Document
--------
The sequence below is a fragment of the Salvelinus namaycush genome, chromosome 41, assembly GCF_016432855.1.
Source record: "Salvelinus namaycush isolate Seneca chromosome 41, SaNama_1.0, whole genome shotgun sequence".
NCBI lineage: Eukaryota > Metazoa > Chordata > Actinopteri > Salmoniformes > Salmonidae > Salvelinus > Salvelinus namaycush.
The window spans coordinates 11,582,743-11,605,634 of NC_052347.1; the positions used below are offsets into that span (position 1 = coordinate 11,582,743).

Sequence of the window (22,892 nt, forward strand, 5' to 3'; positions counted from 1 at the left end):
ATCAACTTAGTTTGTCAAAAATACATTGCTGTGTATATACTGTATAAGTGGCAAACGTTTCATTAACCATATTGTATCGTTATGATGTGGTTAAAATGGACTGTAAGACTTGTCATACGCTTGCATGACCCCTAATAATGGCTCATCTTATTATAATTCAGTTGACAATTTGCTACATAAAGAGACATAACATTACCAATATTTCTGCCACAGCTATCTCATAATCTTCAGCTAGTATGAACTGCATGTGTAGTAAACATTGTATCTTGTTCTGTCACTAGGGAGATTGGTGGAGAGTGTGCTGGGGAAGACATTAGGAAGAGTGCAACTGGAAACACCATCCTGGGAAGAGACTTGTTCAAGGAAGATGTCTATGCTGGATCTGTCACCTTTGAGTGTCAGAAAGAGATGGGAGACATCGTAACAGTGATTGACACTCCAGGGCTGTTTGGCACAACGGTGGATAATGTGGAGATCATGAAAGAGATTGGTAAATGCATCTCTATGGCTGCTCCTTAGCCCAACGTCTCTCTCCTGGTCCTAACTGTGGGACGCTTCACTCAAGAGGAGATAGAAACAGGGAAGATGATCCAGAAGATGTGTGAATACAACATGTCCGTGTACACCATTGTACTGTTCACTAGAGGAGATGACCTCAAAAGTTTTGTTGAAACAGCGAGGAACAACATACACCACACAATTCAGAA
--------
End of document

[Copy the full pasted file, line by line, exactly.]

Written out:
The sequence below is a fragment of the Salvelinus namaycush genome, chromosome 41, assembly GCF_016432855.1.
Source record: "Salvelinus namaycush isolate Seneca chromosome 41, SaNama_1.0, whole genome shotgun sequence".
NCBI lineage: Eukaryota > Metazoa > Chordata > Actinopteri > Salmoniformes > Salmonidae > Salvelinus > Salvelinus namaycush.
The window spans coordinates 11,582,743-11,605,634 of NC_052347.1; the positions used below are offsets into that span (position 1 = coordinate 11,582,743).

Sequence of the window (22,892 nt, forward strand, 5' to 3'; positions counted from 1 at the left end):
ATCAACTTAGTTTGTCAAAAATACATTGCTGTGTATATACTGTATAAGTGGCAAACGTTTCATTAACCATATTGTATCGTTATGATGTGGTTAAAATGGACTGTAAGACTTGTCATACGCTTGCATGACCCCTAATAATGGCTCATCTTATTATAATTCAGTTGACAATTTGCTACATAAAGAGACATAACATTACCAATATTTCTGCCACAGCTATCTCATAATCTTCAGCTAGTATGAACTGCATGTGTAGTAAACATTGTATCTTGTTCTGTCACTAGGGAGATTGGTGGAGAGTGTGCTGGGGAAGACATTAGGAAGAGTGCAACTGGAAACACCATCCTGGGAAGAGACTTGTTCAAGGAAGATGTCTATGCTGGATCTGTCACCTTTGAGTGTCAGAAAGAGATGGGAGACATCGTAACAGTGATTGACACTCCAGGGCTGTTTGGCACAACGGTGGATAATGTGGAGATCATGAAAGAGATTGGTAAATGCATCTCTATGGCTGCTCCTTAGCCCAACGTCTCTCTCCTGGTCCTAACTGTGGGACGCTTCACTCAAGAGGAGATAGAAACAGGGAAGATGATCCAGAAGATGTGTGAATACAACATGTCCGTGTACACCATTGTACTGTTCACTAGAGGAGATGACCTCAAAAGTTTTGTTGAAACAGCGAGGAACAACATACACCACACAATTCAGAA